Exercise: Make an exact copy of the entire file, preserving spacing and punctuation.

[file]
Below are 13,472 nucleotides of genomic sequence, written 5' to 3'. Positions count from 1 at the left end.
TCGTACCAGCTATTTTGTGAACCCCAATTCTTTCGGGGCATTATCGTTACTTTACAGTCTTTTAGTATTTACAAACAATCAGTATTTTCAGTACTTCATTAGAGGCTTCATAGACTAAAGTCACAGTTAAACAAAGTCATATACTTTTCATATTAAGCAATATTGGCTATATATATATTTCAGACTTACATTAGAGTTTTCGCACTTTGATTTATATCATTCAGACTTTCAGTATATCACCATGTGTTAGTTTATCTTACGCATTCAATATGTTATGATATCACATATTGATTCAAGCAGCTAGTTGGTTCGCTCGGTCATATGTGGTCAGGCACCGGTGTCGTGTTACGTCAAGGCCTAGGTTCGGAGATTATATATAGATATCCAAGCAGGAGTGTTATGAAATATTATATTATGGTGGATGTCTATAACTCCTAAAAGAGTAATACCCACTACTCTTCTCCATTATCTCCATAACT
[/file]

Below are 13,472 nucleotides of genomic sequence, written 5' to 3'. Positions count from 1 at the left end.
TCGTACCAGCTATTTTGTGAACCCCAATTCTTTCGGGGCATTATCGTTACTTTACAGTCTTTTAGTATTTACAAACAATCAGTATTTTCAGTACTTCATTAGAGGCTTCATAGACTAAAGTCACAGTTAAACAAAGTCATATACTTTTCATATTAAGCAATATTGGCTATATATATATTTCAGACTTACATTAGAGTTTTCGCACTTTGATTTATATCATTCAGACTTTCAGTATATCACCATGTGTTAGTTTATCTTACGCATTCAATATGTTATGATATCACATATTGATTCAAGCAGCTAGTTGGTTCGCTCGGTCATATGTGGTCAGGCACCGGTGTCGTGTTACGTCAAGGCCTAGGTTCGGAGATTATATATAGATATCCAAGCAGGAGTGTTATGAAATATTATATTATGGTGGATGTCTATAACTCCTAAAAGAGTAATACCCACTACTCTTCTCCATTATCTCCATAACT